Even though scientific studies have long been misquoted in the Sunday papers and perverted by corporate ‘research institutes’, people still like to believe. If they think facts have come from white-coated people with clipboards, they must be true. Which must be very frustrating for actual scientists.
Lesson 2: Odd numbers are more believable
Part of the plausibility of the Mehrabian figures is their exactness. If he’d said the percentages were 50/30/20%, everyone would just think they were figures he’d pulled out of his… clipboard. Keep this in mind next time you’re presenting numerical material.
All of this is not to say that non-verbal communication isn’t important. It is, and its impressions will linger on long after most of your words have been forgotten.
But these figures are often used to suggest that the words are unimportant, which takes a dangerously superficial approach to the important business of getting your message across.
After the last two posts referring to ancient TV shows, someone sent us this little gem from the days when they could get away with pretty much anything.
I could retro-justify some kind of link to the topic of presentations (the Rule of Three perhaps?) but now’s not the time for self-improvement. Just lie back, relax and enjoy the rich up-front flavor of Winston.
It’s too close to Christmas to provide any more tips on presentations, because presentation season is over for another year. Audiences have fled to the malls, to panic-buy small digital gadgets.
So we thought we’d gaze into the technical crystal ball and predict the hottest gadget trends for next year.
1. SatNav Cam
One of the genuinely frightening things about being on the road in 2008 is seeing people with SatNav units stuck right in front of the driver at eye level.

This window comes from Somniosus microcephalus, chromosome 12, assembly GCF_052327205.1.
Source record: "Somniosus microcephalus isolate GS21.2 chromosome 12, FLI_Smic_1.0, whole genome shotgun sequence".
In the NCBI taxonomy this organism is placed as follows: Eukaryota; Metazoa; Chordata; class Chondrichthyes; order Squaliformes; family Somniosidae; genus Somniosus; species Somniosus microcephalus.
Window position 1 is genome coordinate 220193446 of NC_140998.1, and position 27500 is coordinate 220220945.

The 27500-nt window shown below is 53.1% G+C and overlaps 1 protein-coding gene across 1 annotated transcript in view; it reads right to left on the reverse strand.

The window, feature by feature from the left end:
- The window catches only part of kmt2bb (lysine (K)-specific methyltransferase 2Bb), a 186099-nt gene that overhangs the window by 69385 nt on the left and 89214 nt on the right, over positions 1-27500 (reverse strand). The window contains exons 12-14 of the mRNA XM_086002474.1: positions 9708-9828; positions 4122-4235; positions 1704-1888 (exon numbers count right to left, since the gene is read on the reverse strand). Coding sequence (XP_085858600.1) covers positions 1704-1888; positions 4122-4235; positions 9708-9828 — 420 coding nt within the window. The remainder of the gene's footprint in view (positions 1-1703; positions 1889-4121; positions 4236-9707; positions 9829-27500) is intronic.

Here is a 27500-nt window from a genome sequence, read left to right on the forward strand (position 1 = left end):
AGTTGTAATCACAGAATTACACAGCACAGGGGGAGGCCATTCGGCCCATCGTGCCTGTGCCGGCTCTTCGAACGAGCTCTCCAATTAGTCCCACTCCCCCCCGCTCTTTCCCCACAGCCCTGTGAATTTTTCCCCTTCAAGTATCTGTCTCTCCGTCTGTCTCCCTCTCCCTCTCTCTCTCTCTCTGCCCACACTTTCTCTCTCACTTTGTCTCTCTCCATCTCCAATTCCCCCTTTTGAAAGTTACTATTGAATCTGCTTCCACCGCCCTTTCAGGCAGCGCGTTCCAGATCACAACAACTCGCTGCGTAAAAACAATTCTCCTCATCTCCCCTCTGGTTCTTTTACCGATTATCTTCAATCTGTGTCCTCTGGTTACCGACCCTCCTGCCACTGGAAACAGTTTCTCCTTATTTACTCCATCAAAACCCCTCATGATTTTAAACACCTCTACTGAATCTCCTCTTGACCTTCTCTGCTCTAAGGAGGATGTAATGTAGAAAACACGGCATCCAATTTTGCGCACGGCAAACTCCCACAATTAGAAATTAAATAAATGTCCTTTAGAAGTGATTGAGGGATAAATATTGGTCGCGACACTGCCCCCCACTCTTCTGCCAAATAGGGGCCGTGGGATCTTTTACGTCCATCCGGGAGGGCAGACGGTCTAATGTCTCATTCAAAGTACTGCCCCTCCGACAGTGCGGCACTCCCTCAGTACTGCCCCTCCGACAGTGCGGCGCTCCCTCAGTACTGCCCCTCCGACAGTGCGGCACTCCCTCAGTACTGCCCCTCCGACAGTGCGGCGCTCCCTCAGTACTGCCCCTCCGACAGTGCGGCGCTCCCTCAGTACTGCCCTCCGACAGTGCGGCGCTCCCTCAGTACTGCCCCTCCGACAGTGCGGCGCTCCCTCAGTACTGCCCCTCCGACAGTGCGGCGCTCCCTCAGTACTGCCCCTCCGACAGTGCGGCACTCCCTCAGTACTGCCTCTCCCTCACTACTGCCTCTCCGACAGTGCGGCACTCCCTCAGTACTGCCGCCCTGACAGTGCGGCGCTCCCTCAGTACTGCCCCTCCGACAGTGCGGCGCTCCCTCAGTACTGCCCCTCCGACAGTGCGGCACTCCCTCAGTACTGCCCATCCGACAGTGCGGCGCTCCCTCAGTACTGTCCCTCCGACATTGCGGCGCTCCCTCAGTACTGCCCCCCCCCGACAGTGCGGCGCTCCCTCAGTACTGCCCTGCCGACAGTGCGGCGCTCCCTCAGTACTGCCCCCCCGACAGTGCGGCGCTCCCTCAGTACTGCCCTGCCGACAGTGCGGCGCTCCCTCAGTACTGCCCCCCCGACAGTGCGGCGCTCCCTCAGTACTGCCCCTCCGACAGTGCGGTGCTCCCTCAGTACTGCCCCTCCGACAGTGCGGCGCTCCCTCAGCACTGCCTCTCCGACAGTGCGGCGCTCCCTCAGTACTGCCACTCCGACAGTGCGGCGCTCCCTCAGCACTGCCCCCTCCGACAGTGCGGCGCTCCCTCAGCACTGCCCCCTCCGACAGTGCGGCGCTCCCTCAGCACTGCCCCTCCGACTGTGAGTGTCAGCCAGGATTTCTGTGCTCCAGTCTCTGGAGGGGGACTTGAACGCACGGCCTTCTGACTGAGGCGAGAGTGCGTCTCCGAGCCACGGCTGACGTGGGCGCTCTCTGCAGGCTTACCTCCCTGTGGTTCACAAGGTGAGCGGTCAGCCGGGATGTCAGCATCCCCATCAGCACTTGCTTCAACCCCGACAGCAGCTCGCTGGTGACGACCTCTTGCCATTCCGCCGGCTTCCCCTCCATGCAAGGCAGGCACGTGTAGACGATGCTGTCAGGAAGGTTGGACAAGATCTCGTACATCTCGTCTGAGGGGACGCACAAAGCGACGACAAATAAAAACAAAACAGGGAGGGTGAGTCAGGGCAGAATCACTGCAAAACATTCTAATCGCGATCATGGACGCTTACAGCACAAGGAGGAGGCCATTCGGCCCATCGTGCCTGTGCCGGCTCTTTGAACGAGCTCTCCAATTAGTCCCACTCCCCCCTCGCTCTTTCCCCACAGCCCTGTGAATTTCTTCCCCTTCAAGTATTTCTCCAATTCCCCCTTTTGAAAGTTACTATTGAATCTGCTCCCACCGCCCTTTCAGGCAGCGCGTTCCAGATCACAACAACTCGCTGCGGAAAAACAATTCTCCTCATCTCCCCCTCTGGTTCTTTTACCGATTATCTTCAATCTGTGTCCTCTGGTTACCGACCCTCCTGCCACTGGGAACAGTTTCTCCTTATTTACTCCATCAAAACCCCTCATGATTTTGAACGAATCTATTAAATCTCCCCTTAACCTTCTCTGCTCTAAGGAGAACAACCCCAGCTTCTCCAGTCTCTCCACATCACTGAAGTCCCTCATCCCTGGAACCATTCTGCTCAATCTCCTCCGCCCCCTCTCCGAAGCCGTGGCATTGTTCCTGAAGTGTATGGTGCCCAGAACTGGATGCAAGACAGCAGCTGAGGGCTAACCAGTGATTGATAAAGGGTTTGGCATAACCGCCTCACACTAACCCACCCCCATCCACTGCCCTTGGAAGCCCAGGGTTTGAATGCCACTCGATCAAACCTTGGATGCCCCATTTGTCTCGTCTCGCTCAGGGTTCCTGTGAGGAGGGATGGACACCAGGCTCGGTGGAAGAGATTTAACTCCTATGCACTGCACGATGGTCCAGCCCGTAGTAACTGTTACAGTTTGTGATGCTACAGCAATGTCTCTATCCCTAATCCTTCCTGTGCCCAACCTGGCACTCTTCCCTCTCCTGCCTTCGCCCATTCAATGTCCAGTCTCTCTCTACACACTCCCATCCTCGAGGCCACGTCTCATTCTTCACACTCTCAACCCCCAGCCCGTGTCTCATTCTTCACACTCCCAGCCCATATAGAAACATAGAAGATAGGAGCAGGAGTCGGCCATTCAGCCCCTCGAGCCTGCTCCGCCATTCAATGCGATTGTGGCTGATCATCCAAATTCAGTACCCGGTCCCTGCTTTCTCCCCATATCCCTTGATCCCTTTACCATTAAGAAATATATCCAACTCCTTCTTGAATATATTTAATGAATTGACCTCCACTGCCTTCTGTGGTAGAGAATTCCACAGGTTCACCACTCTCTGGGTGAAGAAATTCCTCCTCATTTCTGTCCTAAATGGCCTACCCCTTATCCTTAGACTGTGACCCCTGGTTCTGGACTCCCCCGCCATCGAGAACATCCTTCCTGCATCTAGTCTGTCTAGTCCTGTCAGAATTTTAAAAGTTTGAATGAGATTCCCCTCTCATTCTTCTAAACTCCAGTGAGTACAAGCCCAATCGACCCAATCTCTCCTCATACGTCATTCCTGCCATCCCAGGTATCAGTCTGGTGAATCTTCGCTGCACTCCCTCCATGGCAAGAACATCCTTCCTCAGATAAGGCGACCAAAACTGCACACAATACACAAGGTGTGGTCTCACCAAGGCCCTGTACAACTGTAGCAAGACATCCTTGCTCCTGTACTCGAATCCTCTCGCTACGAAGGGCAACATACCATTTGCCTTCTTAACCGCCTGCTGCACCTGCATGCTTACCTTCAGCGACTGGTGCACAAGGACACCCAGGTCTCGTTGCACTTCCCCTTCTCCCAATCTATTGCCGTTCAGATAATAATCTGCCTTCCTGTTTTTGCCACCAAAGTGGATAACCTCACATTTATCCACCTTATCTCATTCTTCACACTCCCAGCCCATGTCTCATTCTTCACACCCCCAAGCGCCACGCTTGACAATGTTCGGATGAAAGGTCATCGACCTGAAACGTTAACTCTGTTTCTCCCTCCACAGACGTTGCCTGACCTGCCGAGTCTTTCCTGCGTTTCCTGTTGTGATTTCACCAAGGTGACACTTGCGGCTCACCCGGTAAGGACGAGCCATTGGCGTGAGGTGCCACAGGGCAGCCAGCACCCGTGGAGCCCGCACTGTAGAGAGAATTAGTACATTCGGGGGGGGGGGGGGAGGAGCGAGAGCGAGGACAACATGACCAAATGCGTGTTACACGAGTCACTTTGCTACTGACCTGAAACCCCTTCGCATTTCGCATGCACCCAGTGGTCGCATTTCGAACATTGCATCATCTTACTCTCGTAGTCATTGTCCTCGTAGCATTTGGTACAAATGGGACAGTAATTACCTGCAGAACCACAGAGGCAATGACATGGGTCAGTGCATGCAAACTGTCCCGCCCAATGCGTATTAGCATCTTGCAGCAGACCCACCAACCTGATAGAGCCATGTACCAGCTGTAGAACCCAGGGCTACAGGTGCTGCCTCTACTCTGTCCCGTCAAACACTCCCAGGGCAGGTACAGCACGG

“Not my fault, officer, the pedestrian ran behind my SatNav screen.”
These people need a SatNav with a webcam on the back, displaying the obscured part of the road on the screen. So the whole unit becomes transparent, in a weird pixelly way. Alternatively, they could just MOVE THE THING TO WHERE IT’S MEANT TO SIT.
2. Recharger Room
By the end of 2009, home designers will start adding a separate room to house all the chargers for the family’s galaxy of small electronic things. Its floor-to-ceiling racks of power boards will be filled with fat black power adaptors, humming quietly, and an Amazonian tangle of leads. Most of them will go nowhere, because they belong to the phone you threw out two years ago, or the Nintendo that your kid lost last holidays, but you dare not throw out the plugs, “just in case“.
A battered, hollowed-out hardback copy of something clever by Proust or Sartre, so you can sit in cafes or trains looking thoughtful and intriguing when you’re actually Facebooking on the i-Phone hidden inside.
4. Facebook Door Bitch
Facebook friend list full of undesirables? It’s bound to happen if you’re a polite person who doesn’t want to offend new friends, even if you’re pretty sure you’ve never met them.
Taking a cue from the world of nightclubbing, new application Facebook DoorBitch (FBDB) takes the responsibility out of your hands. When someone unwanted asks to be your friend, the FBDB avatar pops up and tells them that they can’t come in because their shoes are wrong. Or because they don’t have a collar. No amount of pleading will get them past.
“Please let me into their page! I’m a friend of the owner!”
“Sure, that’s what everyone says. Now on your way or I’ll call security.”
5. Sitar Hero
Like this, only more Indian.
And you don’t have to strike poses because you’re sitting on a mat, looking blissful.
The Guitar Hero shots are from last week’s Scene Change Tasmania staff Xmas party. In case you were wondering how they relax after a year of setting up lots of complex technology - they like to set up even more complex technology, but with a vital extra element: beer.
Going surfing now, back next year. A big thank you to all the Friends of Scene Change, we appreciate everything.
Ian Whitworth believes passionately in the power of live communication, without the buzzwords and bullet points. He works as a creative director and principal of agency A Lizard Drinking. He is also one of the founders of audiovisual company Scene Change. Ian is an ex-professional presenter and long ago, ex-audiovisual technician. For non-presentation stuff, try @ianwhitworth.